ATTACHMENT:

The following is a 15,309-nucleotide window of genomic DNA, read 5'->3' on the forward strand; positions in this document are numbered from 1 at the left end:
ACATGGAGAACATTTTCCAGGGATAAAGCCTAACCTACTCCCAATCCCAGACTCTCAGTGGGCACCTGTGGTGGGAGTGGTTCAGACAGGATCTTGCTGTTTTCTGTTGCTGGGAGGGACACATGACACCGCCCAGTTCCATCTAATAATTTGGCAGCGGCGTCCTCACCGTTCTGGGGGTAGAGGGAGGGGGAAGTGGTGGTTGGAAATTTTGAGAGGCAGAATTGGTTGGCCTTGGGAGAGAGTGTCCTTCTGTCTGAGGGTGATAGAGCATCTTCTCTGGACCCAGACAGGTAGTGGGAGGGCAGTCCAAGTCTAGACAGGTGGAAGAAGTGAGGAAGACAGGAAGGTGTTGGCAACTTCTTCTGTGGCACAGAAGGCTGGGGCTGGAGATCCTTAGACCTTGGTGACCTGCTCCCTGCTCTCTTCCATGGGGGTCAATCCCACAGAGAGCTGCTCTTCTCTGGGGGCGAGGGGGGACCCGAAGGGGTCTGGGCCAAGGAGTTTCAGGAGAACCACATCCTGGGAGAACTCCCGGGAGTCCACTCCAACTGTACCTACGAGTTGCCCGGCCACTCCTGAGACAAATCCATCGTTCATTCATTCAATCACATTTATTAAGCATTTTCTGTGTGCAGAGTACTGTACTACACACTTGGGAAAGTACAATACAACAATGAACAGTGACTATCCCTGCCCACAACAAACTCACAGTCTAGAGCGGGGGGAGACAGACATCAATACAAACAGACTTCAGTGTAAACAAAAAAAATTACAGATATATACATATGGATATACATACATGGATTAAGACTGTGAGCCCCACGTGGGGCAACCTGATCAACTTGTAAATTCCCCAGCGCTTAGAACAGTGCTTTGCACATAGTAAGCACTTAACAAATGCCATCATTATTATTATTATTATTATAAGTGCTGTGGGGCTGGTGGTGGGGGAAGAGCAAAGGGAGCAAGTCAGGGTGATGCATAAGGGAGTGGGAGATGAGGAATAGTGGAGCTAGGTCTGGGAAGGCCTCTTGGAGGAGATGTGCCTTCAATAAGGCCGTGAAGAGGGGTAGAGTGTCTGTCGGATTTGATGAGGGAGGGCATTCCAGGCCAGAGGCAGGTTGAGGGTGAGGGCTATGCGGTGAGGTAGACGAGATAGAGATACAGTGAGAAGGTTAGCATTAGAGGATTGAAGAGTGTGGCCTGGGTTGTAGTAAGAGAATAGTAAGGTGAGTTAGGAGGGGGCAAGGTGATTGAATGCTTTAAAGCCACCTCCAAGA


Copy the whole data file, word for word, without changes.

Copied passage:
The following is a 15,309-nucleotide window of genomic DNA, read 5'->3' on the forward strand; positions in this document are numbered from 1 at the left end:
ACATGGAGAACATTTTCCAGGGATAAAGCCTAACCTACTCCCAATCCCAGACTCTCAGTGGGCACCTGTGGTGGGAGTGGTTCAGACAGGATCTTGCTGTTTTCTGTTGCTGGGAGGGACACATGACACCGCCCAGTTCCATCTAATAATTTGGCAGCGGCGTCCTCACCGTTCTGGGGGTAGAGGGAGGGGGAAGTGGTGGTTGGAAATTTTGAGAGGCAGAATTGGTTGGCCTTGGGAGAGAGTGTCCTTCTGTCTGAGGGTGATAGAGCATCTTCTCTGGACCCAGACAGGTAGTGGGAGGGCAGTCCAAGTCTAGACAGGTGGAAGAAGTGAGGAAGACAGGAAGGTGTTGGCAACTTCTTCTGTGGCACAGAAGGCTGGGGCTGGAGATCCTTAGACCTTGGTGACCTGCTCCCTGCTCTCTTCCATGGGGGTCAATCCCACAGAGAGCTGCTCTTCTCTGGGGGCGAGGGGGGACCCGAAGGGGTCTGGGCCAAGGAGTTTCAGGAGAACCACATCCTGGGAGAACTCCCGGGAGTCCACTCCAACTGTACCTACGAGTTGCCCGGCCACTCCTGAGACAAATCCATCGTTCATTCATTCAATCACATTTATTAAGCATTTTCTGTGTGCAGAGTACTGTACTACACACTTGGGAAAGTACAATACAACAATGAACAGTGACTATCCCTGCCCACAACAAACTCACAGTCTAGAGCGGGGGGAGACAGACATCAATACAAACAGACTTCAGTGTAAACAAAAAAAATTACAGATATATACATATGGATATACATACATGGATTAAGACTGTGAGCCCCACGTGGGGCAACCTGATCAACTTGTAAATTCCCCAGCGCTTAGAACAGTGCTTTGCACATAGTAAGCACTTAACAAATGCCATCATTATTATTATTATTATTATAAGTGCTGTGGGGCTGGTGGTGGGGGAAGAGCAAAGGGAGCAAGTCAGGGTGATGCATAAGGGAGTGGGAGATGAGGAATAGTGGAGCTAGGTCTGGGAAGGCCTCTTGGAGGAGATGTGCCTTCAATAAGGCCGTGAAGAGGGGTAGAGTGTCTGTCGGATTTGATGAGGGAGGGCATTCCAGGCCAGAGGCAGGTTGAGGGTGAGGGCTATGCGGTGAGGTAGACGAGATAGAGATACAGTGAGAAGGTTAGCATTAGAGGATTGAAGAGTGTGGCCTGGGTTGTAGTAAGAGAATAGTAAGGTGAGTTAGGAGGGGGCAAGGTGATTGAATGCTTTAAAGCCACCTCCAAGA